In today’s digital-by-default society, consumers expect to complete many tasks online – from ordering a takeaway to booking a doctor’s appointment. The rise of apps, such as Uber and Amazon, have also created the expectation of “always-on” access to products or services.
However, Sport England found that booking a holiday, taxi or concert ticket is easier than arranging an exercise class online. So even though consumers have long-since moved on and moved online, some gym owners and personal trainers lag behind in adopting the technology that enables them to make their lives easier and provides a superior service to their clients.
Our recent research supports this. It found that many gym owners and personal trainers waste valuable time on archaic and time-consuming processes. For example, only a quarter of fitness professionals allowed their clients to connect with them online.
This also expands to the promotion of fitness services. 58% of gym owners still rely on local newspaper advertising to grow their membership. Meanwhile, only a third of gym owners use social media advertising to promote their gyms.
Whether gym owners realise it or not, these approaches are affecting their bottom line, the earning potential of their PTs, consumer satisfaction levels, and the UK’s health and wellbeing.
So, what can gym owners or personal trainers do to better meet consumers’ needs? The fitness sector needs to bulk up its technology offering. And the results can transform consumer engagement and provide substantial benefits to PTs and their gym team.
Booking and admin processes
Time is money, so tools that reduce hours spent on admin and increase revenue are a great way to maximise productivity, as well as provide a professional booking journey for their clients.
We found that the average personal trainer spends 3.8 hours every week on admin processes – equating to over £8,000 in lost annual income. One likely reason for this is that 29% of PTs still use pen and paper to manage their bookings.
But in order to be profitable, PTs must have the tools to work efficiently. That means reducing admin time and spending it doing what they love. Platforms like fibodo help in this respect, as the technology automates the client’s booking journey and completes admin in a streamlined and timely way.
Promotion: building clients and membership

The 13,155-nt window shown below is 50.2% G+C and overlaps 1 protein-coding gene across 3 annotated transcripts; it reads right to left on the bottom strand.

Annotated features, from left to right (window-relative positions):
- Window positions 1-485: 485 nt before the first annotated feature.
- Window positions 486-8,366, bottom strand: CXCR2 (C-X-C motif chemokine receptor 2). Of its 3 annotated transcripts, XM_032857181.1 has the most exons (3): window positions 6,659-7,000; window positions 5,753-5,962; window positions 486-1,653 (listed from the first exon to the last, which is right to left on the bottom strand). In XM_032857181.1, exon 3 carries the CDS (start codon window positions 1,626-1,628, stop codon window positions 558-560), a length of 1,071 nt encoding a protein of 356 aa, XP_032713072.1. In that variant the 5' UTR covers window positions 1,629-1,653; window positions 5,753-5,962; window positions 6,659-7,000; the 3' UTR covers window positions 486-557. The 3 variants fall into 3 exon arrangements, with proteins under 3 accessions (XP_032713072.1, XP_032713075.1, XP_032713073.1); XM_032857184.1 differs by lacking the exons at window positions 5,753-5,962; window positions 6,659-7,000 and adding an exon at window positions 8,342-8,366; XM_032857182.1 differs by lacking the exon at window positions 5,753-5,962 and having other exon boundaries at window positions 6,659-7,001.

The fitness industry has become increasingly competitive in recent years, as the quantity of low-cost gyms multiplies across the UK. The number of Energie Fitness gyms, for example, has grown considerably.
Likewise, consumer appetite for personal trainers is growing. This is being driven by a multitude of factors, from higher awareness and interest in health and fitness to the expanding role of lifestyle medicine in the NHS.
And there is still headroom for growth. The 2019 State of the UK Fitness Industry Report highlights that the penetration rate currently sits at just 15.6% – so marketing and promotion could help to considerably increase membership figures and boost business. But only if done right.
Our research found that 51% of personal trainers promote themselves on social media. This is perhaps because they are likely to already be communicating with clients via this platform and share stories of success, but surely this is also an opportunity to generate sales too.
However, amongst gym owners, traditional methods of marketing are still the norm. Local paper advertising and leaflet drops are used by 58% and 55% of gym owners, respectively, with a quarter still relying on posters to advertise their facilities to prospective new customers. Given that gym membership is being driven by millennials – who are naturally more likely to engage with brands digitally – gym owners who embrace technology could significantly enhance growth potential.
There exists a unique opportunity for a closer relationship between the PT and the gym owner on social media. Gym owners can amplify their presence on social media by empowering their personal trainers and turning them into ‘influencers’.
Each PT can then engage their own audiences on social media and promote the gym to their followers. For example, a gym with 10 PTs sharing posts enable the gym to communicate with, on average, 22,810 more people.
Gym owners should therefore pay close attention to that fact, start empowering their PTs and digitally engage consumers.
Undoubtedly, the fitness sector is falling behind other industries when it comes to benefitting from technology, and engaging consumers in the way they want to be engaged. This is hampering PTs, which has a knock-on effect for gym owners running profitable businesses.
If gym owners can harness the power of technology, through platforms such as online booking and social media, there is a significant opportunity to grow. One that they should take full advantage of.